From the perspective of new coach Rick Heller, success for an Iowa baseball program that hasn’t won a Big Ten championship since 1990 must start close to home.

“We have to do a better job of getting the right kids in state and getting those right kids to stay at home,’’ Heller said Monday following an appearance at the Davenport Grid Club.

“It’s always been attractive for Iowa kids to either go South (and play at the collegiate level at warm-weather schools) or to sign professionally, but for us to compete in the Big Ten we need the right kids to want to stay home and want to be part of our program.’’

Heller said those “right kids’’ are players who fit within the team structure Heller built in leading teams at Upper Iowa, Northern Iowa and most recently, Indiana State, to NCAA post-season berths.

“The right kid might not always be the one with the biggest stats,'' Heller said. "What I’ve found at every place I’ve been is that it takes players who care more about winning than about their own stats. With selfish players, you have no chance.’’

With only three seniors on the current roster, Heller’s recruiting emphasis is geared toward 2015, when 17 Iowa players will complete their eligibility.

The only remaining NCAA Division I program in the state after Heller-led Northern Iowa dropped its program in 2009, the Hawkeyes have finished with a winning record just twice in the past 17 seasons.

Heller was hired in mid-July to turn that around and in the weeks since he has been working to build a foundation, beginning with hiring two assistants who like himself are also natives of the state, pitching coach Scott Brickman and hitting coaching Marty Sutherland.

“The Big Ten has changed a great deal in baseball in the past four, five years and we have to change with it,’’ said Heller, an Eldon, Iowa, native.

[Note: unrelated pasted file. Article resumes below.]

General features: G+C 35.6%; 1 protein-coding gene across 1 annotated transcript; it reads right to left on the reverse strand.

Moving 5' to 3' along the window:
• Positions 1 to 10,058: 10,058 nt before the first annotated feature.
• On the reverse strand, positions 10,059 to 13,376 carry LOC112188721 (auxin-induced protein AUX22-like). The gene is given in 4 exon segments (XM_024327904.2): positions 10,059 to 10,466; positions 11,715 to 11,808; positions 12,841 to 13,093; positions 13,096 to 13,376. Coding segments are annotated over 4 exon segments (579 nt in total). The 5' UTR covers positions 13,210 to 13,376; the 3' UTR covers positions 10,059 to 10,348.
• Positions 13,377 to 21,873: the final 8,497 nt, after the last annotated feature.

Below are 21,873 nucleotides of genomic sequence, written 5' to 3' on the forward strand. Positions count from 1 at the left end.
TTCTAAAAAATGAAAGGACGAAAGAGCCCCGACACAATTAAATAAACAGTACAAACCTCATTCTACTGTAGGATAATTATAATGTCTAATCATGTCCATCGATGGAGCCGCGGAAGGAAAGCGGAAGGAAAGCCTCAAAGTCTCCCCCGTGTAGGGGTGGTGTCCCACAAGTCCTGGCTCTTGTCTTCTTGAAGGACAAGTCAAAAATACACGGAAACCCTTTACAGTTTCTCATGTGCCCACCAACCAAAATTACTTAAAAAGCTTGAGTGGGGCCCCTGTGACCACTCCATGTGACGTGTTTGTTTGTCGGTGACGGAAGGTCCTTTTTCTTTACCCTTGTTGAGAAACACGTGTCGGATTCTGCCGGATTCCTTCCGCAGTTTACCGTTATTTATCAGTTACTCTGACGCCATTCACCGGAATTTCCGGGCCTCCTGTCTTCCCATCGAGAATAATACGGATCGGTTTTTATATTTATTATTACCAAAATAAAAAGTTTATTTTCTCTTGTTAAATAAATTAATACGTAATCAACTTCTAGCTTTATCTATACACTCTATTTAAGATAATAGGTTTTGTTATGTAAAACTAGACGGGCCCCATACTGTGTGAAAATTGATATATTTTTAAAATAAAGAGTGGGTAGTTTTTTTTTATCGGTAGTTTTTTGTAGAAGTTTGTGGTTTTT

He points to a Purdue program that qualified and hosted NCAA regional finals in 2012 and an Indiana program which reached the College World Series this year as examples of change within the league.

“Five years ago, they were at the same level Iowa was at then and is at now,’’ Heller said.

He views a commitment both on the part of personnel within the program and from the university in terms of facilities as necessities to turn things around.

From current players, Heller wants a commitment to change the culture and expectations of the program, saying they will provide the foundation for future success.

He expects the coaching staff to commit itself to developing players on the roster.

And, Heller said the university must commit to improved facilities.

A new FieldTurf infield will be installed at Duane Banks Field beginning Friday and Heller hopes next summer an artificial surface will cover the rest of the facility.

He would also like a new stadium structure to be in place within five years. His preference is for that facility to be built at the site of the current stadium on the main campus, adjacent to Iowa’s new indoor football practice facility.

“Our facilities haven’t changed much in the past 20 years and we have fallen behind those at virtually every other Big Ten institution,’’ Heller said. “We have some catching up to do and the university understands that. It is all part of the equation.’’

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